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Working Paper

Intelli|sfèra – 08/2019 2019

The General Theory


for Open Source
Intelligence in brief
A PROPOSAL
Giovanni Nacci
Giovanni Nacci The General Theory of Open Source Intelligence in brief

Proposal
With the proposal of a “General Theory” for Open Source Intelligence (GT/OSINT)
we attempt to formulate an innovative process for the creation of a theoretical framework
for Open Source Intelligence (and intelligence in a broader sense). This objective can only
be achieved through the implementation of a concrete interdisciplinary approach.

The present theoretical framework of OSINT lacks in definitions of essential concepts


that are the basis for the whole discipline, for example data, information, source, knowledge,
fact and so on. Most of these concepts have already been defined and are currently being
used by other much more formalized and established disciplines.

The current need for a relatively young OSINT discipline is then to facilitate efficient
boundary-crossing and practice-borrowing between disciplines such as philosophy,
philosophy of information, historiography, library sciences, information sciences, media
studies etc..

The General Theory for Open Source Intelligence aims to supply the required
conceptual interfaces between OSINT, Intelligence Studies and many other disciplines that
can contribute to the strengthening of the OSINT theoretical framework.

An explanation of the General Theory for Open Source Intelligence (GT/OSINT) is


provided by the so-called “layer trilogy” published, in Italian, by Edizioni Epoké from 2014
to 2020. This trilogy includes Open Source Intelligence Abstraction Layer (2014), Open Source
Intelligence Application Layer (2017) and Open Source Intelligence Fusion Layer (2020).

The trilogy is completed by the Microglossario Interdisciplinare per l’Intelligence delle Fonti
Aperte (2019), a cross-disciplinary glossary explaining the tailored lexicon and specialistic
jargon utilized within the OSINT field.

The GT/OSINT starts with a number of significant observations:

1. OSINT must be considered as a real discipline, as opposed to a mere technique or


instrument entirely ancillary to the so-called “Intelligence of secrets” (classified
intelligence);
2. OSINT concerns intelligence activities and processes conducted exploiting
information that is fully and freely available (= that can be retrieved(?)) and accessible
(= that can be understood);
3. All sources and information originally arise open, i.e. fully and freely available and
accessible;

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Giovanni Nacci The General Theory of Open Source Intelligence in brief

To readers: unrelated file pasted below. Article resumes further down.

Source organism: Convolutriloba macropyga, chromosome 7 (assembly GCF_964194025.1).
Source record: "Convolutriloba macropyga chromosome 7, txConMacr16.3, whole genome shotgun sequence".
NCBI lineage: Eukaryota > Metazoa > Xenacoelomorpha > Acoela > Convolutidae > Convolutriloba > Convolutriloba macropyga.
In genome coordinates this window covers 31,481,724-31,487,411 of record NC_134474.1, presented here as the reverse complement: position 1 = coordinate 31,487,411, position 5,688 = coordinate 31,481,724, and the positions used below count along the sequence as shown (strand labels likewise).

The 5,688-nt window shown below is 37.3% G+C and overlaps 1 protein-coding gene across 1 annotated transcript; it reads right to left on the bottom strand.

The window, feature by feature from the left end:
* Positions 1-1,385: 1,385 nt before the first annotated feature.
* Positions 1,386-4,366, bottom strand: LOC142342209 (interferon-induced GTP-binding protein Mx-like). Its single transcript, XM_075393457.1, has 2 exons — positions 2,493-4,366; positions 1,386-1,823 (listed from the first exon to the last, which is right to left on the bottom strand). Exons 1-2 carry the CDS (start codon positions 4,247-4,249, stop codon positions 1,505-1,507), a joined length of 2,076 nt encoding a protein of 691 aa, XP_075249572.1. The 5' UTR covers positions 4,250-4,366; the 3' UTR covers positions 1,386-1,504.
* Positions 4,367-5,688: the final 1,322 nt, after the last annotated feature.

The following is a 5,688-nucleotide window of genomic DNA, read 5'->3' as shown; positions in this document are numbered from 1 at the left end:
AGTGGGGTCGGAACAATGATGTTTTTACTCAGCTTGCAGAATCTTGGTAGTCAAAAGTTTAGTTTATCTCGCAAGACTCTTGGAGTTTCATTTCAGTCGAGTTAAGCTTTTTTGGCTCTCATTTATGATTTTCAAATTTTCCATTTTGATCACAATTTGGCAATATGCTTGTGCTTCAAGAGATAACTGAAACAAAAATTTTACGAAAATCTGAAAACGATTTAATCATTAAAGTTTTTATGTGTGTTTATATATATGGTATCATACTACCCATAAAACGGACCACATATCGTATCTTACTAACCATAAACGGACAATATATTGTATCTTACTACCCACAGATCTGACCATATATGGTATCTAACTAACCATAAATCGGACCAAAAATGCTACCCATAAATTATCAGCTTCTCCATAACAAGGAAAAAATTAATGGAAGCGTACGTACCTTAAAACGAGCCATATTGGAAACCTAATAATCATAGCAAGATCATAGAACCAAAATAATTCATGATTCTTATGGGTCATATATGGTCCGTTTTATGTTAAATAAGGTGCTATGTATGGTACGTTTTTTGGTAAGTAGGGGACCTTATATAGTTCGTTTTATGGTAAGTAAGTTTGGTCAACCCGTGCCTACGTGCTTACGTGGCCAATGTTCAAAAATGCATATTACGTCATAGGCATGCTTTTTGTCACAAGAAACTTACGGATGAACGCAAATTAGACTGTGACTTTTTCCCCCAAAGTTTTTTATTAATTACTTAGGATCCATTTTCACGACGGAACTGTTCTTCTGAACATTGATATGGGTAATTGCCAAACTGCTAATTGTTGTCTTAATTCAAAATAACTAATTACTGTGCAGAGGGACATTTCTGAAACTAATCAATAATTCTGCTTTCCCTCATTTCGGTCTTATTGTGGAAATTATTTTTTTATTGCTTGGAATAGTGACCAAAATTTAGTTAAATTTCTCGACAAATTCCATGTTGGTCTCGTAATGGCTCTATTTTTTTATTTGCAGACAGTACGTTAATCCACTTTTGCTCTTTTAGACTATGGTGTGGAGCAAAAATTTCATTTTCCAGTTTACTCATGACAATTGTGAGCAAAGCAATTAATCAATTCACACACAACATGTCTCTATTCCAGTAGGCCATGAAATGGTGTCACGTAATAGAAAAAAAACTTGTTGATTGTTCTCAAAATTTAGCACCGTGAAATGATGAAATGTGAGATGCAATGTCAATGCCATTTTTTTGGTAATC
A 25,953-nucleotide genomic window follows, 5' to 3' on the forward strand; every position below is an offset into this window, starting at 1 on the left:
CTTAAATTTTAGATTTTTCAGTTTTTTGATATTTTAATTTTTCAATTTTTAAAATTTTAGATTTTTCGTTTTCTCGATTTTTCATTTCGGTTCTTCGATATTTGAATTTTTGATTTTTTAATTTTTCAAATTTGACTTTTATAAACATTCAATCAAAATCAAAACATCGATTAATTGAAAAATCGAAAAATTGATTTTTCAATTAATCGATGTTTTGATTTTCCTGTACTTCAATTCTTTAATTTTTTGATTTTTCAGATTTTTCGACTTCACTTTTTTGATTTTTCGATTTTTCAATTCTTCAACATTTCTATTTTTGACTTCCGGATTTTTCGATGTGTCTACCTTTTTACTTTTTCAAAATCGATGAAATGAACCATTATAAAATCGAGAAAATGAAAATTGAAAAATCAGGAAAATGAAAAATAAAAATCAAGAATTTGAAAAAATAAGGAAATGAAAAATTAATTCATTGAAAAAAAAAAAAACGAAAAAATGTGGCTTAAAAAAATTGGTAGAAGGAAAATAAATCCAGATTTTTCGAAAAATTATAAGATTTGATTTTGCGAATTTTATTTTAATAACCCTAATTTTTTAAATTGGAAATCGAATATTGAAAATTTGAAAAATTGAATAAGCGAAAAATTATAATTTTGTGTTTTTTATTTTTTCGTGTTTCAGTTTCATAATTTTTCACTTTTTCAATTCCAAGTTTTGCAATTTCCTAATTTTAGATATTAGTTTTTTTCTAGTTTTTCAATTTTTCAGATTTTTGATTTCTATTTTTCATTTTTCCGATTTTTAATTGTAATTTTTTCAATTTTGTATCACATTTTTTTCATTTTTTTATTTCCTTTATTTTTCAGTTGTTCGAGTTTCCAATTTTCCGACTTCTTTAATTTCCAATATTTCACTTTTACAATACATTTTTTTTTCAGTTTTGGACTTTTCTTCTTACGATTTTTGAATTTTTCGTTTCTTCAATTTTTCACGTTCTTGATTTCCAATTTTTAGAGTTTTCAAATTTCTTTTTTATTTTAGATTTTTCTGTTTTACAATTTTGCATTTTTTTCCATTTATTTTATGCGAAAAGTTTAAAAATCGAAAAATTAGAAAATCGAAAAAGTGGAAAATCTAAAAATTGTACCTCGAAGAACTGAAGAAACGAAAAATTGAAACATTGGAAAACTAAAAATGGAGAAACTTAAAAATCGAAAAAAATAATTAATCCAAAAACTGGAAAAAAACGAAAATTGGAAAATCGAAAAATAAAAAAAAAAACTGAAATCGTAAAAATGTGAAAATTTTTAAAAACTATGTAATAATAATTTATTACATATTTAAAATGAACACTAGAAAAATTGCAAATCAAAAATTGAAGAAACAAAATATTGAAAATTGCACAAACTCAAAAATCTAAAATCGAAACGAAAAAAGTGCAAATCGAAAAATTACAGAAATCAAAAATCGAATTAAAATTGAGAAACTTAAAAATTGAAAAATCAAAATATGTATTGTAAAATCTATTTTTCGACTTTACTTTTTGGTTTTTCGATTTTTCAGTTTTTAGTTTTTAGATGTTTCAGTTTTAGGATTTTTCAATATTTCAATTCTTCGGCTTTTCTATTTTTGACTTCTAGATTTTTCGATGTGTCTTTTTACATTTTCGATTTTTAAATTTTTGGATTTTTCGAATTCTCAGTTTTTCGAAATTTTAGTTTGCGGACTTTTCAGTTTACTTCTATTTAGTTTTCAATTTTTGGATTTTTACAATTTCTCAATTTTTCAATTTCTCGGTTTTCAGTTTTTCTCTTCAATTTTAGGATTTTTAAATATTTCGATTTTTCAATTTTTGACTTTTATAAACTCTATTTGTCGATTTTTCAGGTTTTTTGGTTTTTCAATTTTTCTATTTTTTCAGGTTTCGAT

4. Only later they [sources and information] may undergo an external classification
device (operated by third party entities) that permanently change the original status
of the properties of availability and accessibility;
5. The ontological (and chronological) superiority of “open” source (and information),
implies that OSINT must be placed at the highest level of the Intelligence Studies
theoretical architecture.

Starting from these observations we can argue that:

1. Open Source Intelligence has a double nature: a) OSINT as intelligence gathered


from open sources and b) OSINT as intelligence about (open) sources;
2. With reference to the GT/OSINT, OSINT is much more akin to source intelligence
than information intelligence;
3. In the GT/OSINT – and with reference to the General Definition of Information
(GDI) – the source is a special type of information; namely a “source” is an
information where metadata, operational data and derivative data are most significant
than primary and secondary data (i.e. source is information where the payload
contains less “raw data” and more structured references to other information or
sources).
4. In the GT/OSINT, the “openness” of a source means that that entity that possesses
the information has a positive aptitude to communication, diffusion and free
exchange of the semantic contents owned (free of charge or upon payment). To own
this aptitude requires that the internal architecture of a source is composed of at
least three subsystems: the mnestic subsystem, the narrative subsystem, the social (or
relational) subsystem.
5. The GT/OSINT place the OSINT discipline as ontologically superordinate to all the
other forms of classified intelligence. Indeed, the OSINT environment is made up
by two sets. The first set is constituted by all the sources and information that exist
and that are potentially available (regardless of their ranking of relevance). The
second set is made up by the sources or information that we already own and that
are certain, enumerable and available to ourselves, even if they undergo a
classification device;
6. As a consequence of point 5, GT/OSINT pinpoints two main concepts of
availability: the first concerns the so-called “universal availability” (sources and
information that are indirectly and potentially available to everybody); the second